by Ann Chrapkiewicz
The weekday morning classes here are indescribably special. I love every single class I teach and practice – evenings and weekends included – but the 9:30 am classes have this special energy that dedicated, regular, curious students create. The average age is probably 55, with many of my 70+ students attending regularly at that time.
This past Tuesday’s “warm” 9:30 class – practiced about 10 degrees cooler than the usual 105F – was an all-front-row class with the kind of calm, deep focus that leaves you floating the rest of the day.
And then on Wednesday, a question from a regular student about awkward pose reminded me of a point I have been expressing lately in class.
The question was about the first part of awkward pose; about how difficult it is to try to get your upper body upright while stretching forward and keeping the feet flat, weight in the heels. How could she improve upon her technique and approach?
Her question represented a very thorough understanding of the intentions of the posture. After we considered the posture briefly and I gave her my input on how to approach it, she said,
“Well that seems virtually impossible!”
I replied with a smile, in acknowledgement, and in instantaneous recognition of the truth and awesomeness of what we both realized at that exact moment:
“YES! It is!”
The class burst out in laughter.
[What a beautiful thing to share a common practice, common challenges, and similar realizations.]
I continued: “Exactly! It IS virtually impossible. This is part of the point!”
“When you try something that seems nearly impossible, and you do it on a regular basis, and you learn to stop listening to the voice in your head that says ‘this is impossible, why are you even trying it?’, and you still persist with the pure focus on the task, and you forget completely about the result….THIS IS THE YOGA PROCESS! Perfect!!”
This act of pure, focused, mind-quieted action creates a tremendous amount of personal, positive, creative, energizing power.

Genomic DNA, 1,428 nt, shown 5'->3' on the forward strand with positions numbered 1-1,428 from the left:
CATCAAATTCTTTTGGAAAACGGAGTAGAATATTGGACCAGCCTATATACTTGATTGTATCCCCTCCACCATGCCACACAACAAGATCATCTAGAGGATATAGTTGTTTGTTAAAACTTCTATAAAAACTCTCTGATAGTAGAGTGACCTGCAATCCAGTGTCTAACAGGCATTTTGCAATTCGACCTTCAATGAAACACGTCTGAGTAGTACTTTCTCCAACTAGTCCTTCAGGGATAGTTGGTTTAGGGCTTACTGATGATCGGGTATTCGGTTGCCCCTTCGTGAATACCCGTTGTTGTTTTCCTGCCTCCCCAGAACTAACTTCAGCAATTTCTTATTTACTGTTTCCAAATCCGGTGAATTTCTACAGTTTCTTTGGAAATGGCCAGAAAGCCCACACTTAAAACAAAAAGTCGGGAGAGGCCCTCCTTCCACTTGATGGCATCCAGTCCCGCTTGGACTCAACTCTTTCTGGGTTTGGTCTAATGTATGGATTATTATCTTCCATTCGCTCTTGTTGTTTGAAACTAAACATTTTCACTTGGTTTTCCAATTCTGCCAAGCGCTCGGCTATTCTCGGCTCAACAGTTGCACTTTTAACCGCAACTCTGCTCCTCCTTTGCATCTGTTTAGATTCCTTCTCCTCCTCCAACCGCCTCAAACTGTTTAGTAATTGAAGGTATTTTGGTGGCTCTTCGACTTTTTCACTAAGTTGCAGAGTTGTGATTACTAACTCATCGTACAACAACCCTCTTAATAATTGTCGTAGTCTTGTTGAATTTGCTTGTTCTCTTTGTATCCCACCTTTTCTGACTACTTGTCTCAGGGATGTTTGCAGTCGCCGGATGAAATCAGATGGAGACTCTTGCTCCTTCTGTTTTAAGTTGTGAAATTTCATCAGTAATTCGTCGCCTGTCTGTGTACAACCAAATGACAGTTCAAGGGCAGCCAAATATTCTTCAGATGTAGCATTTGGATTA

And we do it everyday of the week. In 26 postures. All before lunch.
Imagining “the impossible”
Last year, during Bernie Sanders’ beautiful and inspiring primary campaign, he often talked about making the impossible into the possible. For six solid months, I was more inspired than I have ever been about our country. On a daily basis, he was inspiring us to value our dreams, and to strengthen the will and resolve we need to do truly challenging things, all in the direction of improving the planet and healing humanity. Such a rare thing in politics. It felt like yoga and politics were actually intertwined, for once.
And then about a month ago a flash of literary recognition came to me about this yoga.
It came to me in the form of Lewis Carroll’s White Queen:
“I’m just one hundred and one, five months and a day.”
“I can’t believe that!” said Alice.
“Can’t you?” the Queen said in a pitying tone. “Try again: draw a long breath, and shut your eyes.”
Alice laughed. “There’s no use trying,” she said: “one can’t believe impossible things.”
“I daresay you haven’t had much practice,” said the Queen. “When I was your age, I always did it for half-an-hour a day. Why, sometimes I’ve believed as many as six impossible things before breakfast.”